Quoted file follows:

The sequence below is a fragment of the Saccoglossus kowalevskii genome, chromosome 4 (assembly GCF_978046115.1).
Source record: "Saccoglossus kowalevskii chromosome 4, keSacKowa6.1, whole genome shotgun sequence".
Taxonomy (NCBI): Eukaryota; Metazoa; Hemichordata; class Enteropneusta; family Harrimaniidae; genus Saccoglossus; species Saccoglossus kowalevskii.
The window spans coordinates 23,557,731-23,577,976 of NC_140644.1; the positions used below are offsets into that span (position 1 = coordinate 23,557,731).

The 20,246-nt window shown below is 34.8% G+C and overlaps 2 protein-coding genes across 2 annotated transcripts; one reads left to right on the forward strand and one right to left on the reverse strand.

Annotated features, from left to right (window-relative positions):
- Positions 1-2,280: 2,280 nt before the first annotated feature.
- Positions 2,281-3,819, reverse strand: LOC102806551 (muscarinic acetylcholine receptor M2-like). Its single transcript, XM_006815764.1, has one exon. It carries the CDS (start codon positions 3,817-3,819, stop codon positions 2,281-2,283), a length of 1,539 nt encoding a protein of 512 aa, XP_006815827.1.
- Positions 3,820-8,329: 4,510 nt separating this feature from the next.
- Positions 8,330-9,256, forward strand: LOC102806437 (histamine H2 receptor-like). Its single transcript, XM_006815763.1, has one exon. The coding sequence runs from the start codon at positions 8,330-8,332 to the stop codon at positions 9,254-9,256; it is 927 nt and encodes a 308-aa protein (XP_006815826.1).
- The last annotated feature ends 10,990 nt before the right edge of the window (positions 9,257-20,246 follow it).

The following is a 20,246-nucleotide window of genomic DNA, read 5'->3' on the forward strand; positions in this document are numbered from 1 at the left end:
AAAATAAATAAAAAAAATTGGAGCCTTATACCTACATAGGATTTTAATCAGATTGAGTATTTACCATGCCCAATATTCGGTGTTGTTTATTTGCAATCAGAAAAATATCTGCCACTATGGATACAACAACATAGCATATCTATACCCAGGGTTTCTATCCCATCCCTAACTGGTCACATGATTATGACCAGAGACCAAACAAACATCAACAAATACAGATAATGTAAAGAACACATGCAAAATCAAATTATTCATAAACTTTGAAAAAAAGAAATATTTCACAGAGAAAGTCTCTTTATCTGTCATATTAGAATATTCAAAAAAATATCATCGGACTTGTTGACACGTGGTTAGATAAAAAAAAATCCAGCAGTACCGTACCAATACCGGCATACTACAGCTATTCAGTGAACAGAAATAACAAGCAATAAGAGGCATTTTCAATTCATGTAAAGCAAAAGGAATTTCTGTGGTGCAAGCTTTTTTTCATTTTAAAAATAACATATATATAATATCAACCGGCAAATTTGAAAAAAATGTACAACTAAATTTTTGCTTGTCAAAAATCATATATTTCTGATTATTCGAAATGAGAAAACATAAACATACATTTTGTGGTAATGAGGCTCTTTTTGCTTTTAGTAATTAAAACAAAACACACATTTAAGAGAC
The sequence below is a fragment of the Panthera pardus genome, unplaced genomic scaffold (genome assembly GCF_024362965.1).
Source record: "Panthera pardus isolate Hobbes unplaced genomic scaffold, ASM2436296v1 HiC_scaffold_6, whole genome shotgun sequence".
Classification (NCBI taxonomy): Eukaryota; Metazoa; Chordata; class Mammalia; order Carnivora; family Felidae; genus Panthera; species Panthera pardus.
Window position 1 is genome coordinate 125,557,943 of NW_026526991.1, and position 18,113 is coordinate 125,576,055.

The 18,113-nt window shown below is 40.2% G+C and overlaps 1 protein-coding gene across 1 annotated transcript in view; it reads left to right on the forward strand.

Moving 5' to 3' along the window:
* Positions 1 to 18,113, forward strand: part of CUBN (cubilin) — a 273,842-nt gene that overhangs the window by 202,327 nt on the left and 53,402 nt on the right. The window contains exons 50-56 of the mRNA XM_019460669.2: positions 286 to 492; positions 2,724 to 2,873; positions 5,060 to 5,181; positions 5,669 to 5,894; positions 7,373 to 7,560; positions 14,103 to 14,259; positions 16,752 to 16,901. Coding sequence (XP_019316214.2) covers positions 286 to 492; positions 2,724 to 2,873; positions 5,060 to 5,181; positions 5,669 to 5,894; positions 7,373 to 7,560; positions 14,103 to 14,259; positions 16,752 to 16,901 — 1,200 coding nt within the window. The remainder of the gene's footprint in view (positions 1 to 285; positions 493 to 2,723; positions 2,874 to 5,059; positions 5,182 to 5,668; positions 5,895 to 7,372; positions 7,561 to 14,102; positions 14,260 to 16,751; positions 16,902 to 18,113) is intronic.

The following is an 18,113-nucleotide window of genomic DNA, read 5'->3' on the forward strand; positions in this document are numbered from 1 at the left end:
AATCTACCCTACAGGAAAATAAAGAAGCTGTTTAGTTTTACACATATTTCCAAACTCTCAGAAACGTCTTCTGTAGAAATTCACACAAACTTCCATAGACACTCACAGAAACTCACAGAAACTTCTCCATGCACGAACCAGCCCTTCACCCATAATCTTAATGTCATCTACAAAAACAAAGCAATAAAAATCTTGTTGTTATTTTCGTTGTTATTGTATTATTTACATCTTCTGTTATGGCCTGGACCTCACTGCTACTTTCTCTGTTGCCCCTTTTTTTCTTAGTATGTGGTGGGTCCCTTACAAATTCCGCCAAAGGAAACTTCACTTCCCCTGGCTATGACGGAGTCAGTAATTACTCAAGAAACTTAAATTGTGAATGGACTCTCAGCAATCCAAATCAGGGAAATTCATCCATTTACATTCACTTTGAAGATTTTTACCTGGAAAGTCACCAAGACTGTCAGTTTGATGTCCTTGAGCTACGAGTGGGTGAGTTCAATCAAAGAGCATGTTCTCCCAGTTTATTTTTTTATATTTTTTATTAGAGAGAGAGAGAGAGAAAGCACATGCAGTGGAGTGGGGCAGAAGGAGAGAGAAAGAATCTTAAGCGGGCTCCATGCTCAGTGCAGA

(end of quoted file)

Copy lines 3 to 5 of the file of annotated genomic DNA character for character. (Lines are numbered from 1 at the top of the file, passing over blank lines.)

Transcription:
Taxonomy (NCBI): Eukaryota; Metazoa; Hemichordata; class Enteropneusta; family Harrimaniidae; genus Saccoglossus; species Saccoglossus kowalevskii.
The window spans coordinates 23,557,731-23,577,976 of NC_140644.1; the positions used below are offsets into that span (position 1 = coordinate 23,557,731).

The 20,246-nt window shown below is 34.8% G+C and overlaps 2 protein-coding genes across 2 annotated transcripts; one reads left to right on the forward strand and one right to left on the reverse strand.